Our seats were in the second-to-last row of the section (these are not our normal seats, which are in section 304, row 6 - slightly closer).  We were about as far back as we could be in the ballpark, but still had a bird's eye view of the action.  It was glorious.

We only spent one full inning in our seats before decided to explore the stadium.  This was a nice advantage, being able to check out the place during a meaningless game.  I didn't feel compelled to watch every pitch.  Hell, I wasn't particularly compelled to watch any pitch.  I could hear and feel a game happening, and that was enough for me.

After spending 15 minutes in line for a Vincent Burger ($12), we were informed that they were out of them.  We settled for Walleye Fingers w/ Fries, which were solid.  I stopped inside the Twins Pub to grab a pint of Summit EPA.  We then found a nice opening to snap a picture to add to our ongoing photo series "Dan Drinks a Beer in a Baseball Stadium."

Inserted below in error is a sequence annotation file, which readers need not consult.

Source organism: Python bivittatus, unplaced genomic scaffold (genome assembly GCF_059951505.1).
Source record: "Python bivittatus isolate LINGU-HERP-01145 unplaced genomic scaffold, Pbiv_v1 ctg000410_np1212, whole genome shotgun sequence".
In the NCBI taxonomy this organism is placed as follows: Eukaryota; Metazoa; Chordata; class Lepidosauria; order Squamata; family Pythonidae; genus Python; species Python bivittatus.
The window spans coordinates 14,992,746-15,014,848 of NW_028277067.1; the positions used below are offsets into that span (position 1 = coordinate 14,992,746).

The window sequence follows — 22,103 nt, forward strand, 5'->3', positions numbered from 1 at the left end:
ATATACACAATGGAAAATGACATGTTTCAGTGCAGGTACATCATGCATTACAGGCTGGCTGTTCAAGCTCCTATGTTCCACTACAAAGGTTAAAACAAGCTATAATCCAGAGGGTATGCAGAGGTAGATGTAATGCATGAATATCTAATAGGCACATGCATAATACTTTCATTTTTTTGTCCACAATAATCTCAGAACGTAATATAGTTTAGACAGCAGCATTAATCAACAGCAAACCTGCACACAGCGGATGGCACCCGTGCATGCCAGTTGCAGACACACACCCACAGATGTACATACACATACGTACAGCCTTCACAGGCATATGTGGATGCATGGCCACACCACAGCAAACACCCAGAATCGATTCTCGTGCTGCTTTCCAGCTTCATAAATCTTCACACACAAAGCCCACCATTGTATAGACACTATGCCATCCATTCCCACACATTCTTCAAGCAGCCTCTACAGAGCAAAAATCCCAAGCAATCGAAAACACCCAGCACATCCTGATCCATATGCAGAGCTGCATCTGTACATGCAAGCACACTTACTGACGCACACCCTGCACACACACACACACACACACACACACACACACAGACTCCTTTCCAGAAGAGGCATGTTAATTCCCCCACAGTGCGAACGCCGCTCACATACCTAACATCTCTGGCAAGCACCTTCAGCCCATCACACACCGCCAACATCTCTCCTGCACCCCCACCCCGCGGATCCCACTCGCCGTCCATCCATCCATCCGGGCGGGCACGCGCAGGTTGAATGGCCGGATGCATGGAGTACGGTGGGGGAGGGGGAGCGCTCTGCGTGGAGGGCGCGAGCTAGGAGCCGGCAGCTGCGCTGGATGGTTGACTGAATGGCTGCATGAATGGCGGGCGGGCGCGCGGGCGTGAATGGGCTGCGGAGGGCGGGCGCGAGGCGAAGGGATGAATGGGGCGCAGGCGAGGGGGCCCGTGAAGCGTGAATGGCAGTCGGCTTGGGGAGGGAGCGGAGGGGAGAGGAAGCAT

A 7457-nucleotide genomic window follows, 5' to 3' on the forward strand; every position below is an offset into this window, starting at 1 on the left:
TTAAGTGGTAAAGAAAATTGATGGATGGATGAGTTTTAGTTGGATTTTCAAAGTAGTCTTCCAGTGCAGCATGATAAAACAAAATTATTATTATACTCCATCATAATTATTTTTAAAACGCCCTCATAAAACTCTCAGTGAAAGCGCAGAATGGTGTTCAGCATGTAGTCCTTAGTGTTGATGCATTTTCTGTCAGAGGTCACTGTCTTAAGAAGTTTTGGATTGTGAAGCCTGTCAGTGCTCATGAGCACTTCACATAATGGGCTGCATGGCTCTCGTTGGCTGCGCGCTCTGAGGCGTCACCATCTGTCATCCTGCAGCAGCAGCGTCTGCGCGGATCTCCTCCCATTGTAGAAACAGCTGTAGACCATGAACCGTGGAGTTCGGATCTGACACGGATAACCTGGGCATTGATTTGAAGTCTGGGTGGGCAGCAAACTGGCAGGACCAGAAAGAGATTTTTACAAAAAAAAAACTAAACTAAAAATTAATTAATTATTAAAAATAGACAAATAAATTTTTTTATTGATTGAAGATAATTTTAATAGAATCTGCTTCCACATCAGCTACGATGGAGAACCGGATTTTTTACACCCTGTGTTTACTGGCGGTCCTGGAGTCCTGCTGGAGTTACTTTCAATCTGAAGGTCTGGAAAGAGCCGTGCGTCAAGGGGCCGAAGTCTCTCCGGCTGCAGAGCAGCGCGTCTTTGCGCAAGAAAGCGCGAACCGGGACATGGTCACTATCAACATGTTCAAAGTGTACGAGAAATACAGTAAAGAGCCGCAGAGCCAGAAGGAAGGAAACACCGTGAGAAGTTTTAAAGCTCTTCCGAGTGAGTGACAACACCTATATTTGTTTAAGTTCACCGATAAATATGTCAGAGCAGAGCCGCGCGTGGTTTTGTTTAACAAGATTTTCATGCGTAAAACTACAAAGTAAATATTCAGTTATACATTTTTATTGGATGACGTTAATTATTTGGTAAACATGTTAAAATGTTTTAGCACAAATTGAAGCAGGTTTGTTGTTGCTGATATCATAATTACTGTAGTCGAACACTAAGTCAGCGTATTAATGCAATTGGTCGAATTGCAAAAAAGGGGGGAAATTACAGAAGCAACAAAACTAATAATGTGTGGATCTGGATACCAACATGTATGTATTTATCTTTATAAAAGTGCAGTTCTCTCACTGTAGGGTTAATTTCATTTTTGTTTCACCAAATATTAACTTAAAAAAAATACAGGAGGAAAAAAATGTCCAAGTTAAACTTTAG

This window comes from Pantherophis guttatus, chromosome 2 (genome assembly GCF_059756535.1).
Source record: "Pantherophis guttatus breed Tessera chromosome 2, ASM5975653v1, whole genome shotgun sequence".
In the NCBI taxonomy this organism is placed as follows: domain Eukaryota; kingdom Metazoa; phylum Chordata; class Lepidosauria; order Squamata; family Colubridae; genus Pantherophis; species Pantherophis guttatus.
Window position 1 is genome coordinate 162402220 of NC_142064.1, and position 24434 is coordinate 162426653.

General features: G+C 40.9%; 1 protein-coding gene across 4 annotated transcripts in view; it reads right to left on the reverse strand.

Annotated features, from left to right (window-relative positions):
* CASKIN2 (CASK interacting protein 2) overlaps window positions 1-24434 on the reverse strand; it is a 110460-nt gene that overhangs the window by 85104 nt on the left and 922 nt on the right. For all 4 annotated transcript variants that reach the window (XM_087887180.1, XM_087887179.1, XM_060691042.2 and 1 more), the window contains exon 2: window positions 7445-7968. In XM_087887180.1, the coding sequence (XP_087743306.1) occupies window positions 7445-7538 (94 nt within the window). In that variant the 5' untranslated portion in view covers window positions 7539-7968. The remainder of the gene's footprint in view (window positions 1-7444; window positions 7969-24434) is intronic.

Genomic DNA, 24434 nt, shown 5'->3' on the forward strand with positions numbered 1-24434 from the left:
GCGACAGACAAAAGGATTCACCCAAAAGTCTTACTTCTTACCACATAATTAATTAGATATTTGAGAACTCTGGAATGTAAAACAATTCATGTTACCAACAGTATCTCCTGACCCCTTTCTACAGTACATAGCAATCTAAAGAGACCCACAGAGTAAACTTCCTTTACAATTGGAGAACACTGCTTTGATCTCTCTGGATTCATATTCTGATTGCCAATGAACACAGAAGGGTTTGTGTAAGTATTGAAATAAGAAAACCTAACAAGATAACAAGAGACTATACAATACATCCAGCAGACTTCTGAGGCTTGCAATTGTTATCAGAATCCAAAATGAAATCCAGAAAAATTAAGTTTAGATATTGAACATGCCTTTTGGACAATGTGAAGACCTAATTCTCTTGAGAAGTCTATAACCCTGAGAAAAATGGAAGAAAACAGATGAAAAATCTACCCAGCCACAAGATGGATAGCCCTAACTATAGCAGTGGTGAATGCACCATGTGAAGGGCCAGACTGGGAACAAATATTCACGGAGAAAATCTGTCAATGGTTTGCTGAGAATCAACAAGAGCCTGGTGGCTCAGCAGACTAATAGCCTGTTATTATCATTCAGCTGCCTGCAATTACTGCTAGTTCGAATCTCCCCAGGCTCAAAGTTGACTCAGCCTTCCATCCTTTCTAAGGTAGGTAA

From there it was back to the concession stand for the much-hyped Murray's Steak Sandwich ($10.50).  Although quite messy, and especially hard to eat while walking, I'm a believer.  It was, to that point, the best thing I had put in my mouth at a ballpark.

All the while, we were on search for Killebrew's Root Bear Floats.  They were advertised constantly between innings on the TV monitors while we were in line for concessions, but we couldn't find them anywhere.  (I ended up stopping at Lunds on the way home to pick up some ice cream and root beer so we could make our own floats at home.)  We did find a stand for Tony O's Cuban Sandwiches, so we decided to make that our final purchase of the game.  Sorry, Murray, your reign was short-lived.  The Cuban ($9.50) was incredible.  Put it on your must-try list.